How to keep my shelf from drooping?
September 7, 2012 5:22 AM   Subscribe

What would you call a telescopic rod that would help to hold up a shelf above a desk?

In my bathroom, my shower rail is help up by a telescopic rod, with rubber feet at either end, that is wedged between the walls.

Recently, I put up a shelf above my desk. It was fine to start with, but, partly I think due to the heaviness of the speakers the shelf was created to carry, it is starting to sag. I would like the equivalent telescopic contraption that would help to prop up my shelf, but I don't know the name of what I am googling for. Does it have a name?
posted by cincinnatus c to Home & Garden (11 answers total)
Tension rod?
posted by lakeroon at 5:35 AM on September 7, 2012 [1 favorite]

A telescoping leg?
posted by procrastination at 5:46 AM on September 7, 2012

Brace, jack, support? But, what's in a name? From your description of the problem, it sounds like a fixed length of material will maintain the shelf at its original height. What is the need to have it telescope?
posted by TDIpod at 5:58 AM on September 7, 2012

I would call it a jack. A jack is a thing you use to raise something that is too low.

It's probably not telescoping in the same way that a shower rod is. A shower rod is meant to bear very little weight, which is perpendicular to the rod. If you have sagging shelves, you want something as solid as possible. If you can't put a solid pillar under the shelves, and need to jack them up first, then you need a jack.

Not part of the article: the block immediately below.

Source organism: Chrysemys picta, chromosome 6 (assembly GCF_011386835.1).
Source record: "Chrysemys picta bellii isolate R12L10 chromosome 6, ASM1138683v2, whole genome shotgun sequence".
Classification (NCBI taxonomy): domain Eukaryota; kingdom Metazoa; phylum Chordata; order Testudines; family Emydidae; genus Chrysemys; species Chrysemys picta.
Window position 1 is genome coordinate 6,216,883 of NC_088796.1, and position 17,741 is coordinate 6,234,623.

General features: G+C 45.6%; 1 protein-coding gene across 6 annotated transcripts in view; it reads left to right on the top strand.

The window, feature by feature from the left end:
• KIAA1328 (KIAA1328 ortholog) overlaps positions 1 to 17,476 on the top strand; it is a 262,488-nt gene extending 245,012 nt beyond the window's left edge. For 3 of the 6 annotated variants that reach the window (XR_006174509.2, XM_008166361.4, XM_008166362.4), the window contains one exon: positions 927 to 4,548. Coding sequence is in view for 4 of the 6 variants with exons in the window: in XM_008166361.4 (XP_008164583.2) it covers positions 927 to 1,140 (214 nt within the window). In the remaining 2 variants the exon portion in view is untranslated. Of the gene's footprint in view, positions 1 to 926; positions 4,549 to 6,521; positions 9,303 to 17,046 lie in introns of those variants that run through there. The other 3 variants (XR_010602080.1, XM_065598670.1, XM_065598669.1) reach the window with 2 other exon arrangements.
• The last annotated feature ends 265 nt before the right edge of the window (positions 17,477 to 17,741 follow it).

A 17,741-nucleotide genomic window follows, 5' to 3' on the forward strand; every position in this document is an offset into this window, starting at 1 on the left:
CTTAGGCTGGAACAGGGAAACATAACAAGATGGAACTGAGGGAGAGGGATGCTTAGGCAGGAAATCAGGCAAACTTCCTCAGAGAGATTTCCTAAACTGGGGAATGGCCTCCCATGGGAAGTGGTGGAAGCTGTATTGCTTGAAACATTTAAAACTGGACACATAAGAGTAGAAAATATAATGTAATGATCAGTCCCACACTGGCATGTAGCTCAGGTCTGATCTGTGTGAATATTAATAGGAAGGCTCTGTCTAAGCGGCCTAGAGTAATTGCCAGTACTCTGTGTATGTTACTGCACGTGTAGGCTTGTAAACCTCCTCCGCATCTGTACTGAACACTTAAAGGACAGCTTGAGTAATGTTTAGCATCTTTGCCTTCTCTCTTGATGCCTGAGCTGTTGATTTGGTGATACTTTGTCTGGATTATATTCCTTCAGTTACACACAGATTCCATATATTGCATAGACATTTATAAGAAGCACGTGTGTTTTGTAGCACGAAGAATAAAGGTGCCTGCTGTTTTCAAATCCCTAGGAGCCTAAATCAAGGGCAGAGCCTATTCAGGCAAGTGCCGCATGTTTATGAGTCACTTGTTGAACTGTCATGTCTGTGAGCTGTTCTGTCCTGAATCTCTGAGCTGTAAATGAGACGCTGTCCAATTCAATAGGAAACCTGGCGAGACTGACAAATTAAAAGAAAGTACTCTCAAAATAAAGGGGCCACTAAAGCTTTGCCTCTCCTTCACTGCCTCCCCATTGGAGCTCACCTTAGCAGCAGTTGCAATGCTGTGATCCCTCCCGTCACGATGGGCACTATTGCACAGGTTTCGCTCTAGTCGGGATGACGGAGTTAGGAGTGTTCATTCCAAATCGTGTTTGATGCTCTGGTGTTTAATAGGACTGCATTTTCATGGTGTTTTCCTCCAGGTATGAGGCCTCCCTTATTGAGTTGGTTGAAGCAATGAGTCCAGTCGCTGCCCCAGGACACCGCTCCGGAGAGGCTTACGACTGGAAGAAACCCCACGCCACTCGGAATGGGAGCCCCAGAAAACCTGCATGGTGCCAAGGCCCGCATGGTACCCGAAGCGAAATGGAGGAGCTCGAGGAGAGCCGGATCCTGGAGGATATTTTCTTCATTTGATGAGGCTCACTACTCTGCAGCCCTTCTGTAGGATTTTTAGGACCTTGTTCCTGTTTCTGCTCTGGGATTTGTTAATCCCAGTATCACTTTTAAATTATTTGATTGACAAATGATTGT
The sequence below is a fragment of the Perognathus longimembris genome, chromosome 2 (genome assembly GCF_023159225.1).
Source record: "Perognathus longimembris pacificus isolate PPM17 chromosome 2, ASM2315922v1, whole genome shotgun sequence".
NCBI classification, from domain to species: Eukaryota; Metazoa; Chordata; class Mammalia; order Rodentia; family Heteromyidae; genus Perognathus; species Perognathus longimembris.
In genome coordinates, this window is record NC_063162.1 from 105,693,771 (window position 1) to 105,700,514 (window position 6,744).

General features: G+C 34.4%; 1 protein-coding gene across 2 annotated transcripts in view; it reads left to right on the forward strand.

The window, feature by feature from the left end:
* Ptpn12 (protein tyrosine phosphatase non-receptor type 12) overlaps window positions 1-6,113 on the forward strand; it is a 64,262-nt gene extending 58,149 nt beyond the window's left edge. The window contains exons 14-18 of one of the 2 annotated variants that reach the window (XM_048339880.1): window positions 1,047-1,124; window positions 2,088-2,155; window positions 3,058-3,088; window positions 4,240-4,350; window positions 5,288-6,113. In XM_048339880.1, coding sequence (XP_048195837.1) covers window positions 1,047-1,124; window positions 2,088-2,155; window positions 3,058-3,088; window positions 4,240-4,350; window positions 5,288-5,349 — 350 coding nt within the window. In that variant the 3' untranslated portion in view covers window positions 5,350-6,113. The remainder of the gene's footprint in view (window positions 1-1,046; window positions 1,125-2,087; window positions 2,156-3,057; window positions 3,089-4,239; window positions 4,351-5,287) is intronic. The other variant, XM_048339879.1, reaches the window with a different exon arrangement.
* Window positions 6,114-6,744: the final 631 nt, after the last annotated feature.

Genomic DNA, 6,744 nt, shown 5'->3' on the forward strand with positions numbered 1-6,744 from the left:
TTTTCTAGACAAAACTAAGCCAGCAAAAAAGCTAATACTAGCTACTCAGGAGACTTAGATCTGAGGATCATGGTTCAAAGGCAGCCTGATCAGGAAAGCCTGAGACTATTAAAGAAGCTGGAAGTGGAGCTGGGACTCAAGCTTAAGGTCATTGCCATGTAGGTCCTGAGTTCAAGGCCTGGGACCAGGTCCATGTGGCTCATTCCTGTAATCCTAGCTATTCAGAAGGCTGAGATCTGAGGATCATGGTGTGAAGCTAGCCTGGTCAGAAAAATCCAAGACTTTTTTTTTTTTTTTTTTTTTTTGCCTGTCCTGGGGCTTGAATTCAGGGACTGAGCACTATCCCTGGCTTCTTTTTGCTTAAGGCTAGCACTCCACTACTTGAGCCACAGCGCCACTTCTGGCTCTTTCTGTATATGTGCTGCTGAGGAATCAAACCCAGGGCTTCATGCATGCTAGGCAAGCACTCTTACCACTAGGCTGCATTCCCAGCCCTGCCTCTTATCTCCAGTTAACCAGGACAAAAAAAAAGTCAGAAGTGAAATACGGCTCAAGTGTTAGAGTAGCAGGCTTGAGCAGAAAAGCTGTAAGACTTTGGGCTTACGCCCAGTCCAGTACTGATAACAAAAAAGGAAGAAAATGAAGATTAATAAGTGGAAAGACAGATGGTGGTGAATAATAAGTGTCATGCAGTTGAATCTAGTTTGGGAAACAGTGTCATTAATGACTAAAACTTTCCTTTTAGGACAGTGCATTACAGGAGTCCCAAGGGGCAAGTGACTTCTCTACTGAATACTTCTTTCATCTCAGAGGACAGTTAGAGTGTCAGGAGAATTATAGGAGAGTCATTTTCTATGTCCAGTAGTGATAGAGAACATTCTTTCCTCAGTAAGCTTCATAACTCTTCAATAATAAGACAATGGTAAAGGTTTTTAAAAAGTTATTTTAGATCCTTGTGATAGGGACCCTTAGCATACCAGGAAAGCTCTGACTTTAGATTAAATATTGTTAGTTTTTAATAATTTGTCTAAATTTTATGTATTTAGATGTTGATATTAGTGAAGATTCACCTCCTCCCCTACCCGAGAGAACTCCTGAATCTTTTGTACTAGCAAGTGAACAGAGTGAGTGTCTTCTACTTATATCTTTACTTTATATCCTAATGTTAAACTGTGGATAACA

posted by musofire at 6:00 AM on September 7, 2012 [1 favorite]

Any large hardware store will have telescoping tubes with springs inside for exactly this purpose. I have one that runs from floor to ceiling in my shower stall to hold soap, brushes, etc. It came in several three-foot pieces, so you use as many as you need.

Another possibility is to go to a sporting goods store and get a chinning bar that fits in a doorway.
posted by KRS at 6:55 AM on September 7, 2012

Is there a reason you can't just use a sturdier shelf?
posted by mskyle at 7:20 AM on September 7, 2012

Is there a reason you can't just use a sturdier shelf?

I don't know. Just putting up a shelf was a bit of a stretch for me. It doesn't seem that the wall is sturdy enough.

The distance from the top of my desk to the bottom of this shelf is about 8 to 10 inches. Eventually I will probably find a way to get the shelf fixed properly, but for now I was basically looking for a more elegant temporary solution than just putting a stack of books underneath.
posted by cincinnatus c at 7:35 AM on September 7, 2012

Install another shelf bracket in the middle of the shelf, you installed the first two, you should be able to do another one.
posted by HuronBob at 8:29 AM on September 7, 2012

Is the shelf bending in the middle or tipping away from the wall?
If the first, a centre bracket will help.

If the second, did you use screws and the right anchors in the wall? If you haven't, you might want to redo that part
posted by Heart_on_Sleeve at 8:59 AM on September 7, 2012

The shelf is this Ikea one. The assembly instructions (as a PDF) are here.

The first time I put it up, it was lowering (tipping away from the wall) immediately. I took advice from a dad-like figure, and replaced the screws with thicker ones. Then it was fine, but over time (a month) with my heavy speakers sitting on it, it has begun to pull away again from the wall, which isn't terribly strong (plaster board).
posted by cincinnatus c at 10:42 AM on September 7, 2012

I mean, I could try again with even thicker screws, or I could add a supporting brace, but I was looking for a temporary fix that wouldn't involve doing more damage to the flimsy wall, if possible.
posted by cincinnatus c at 10:59 AM on September 7, 2012

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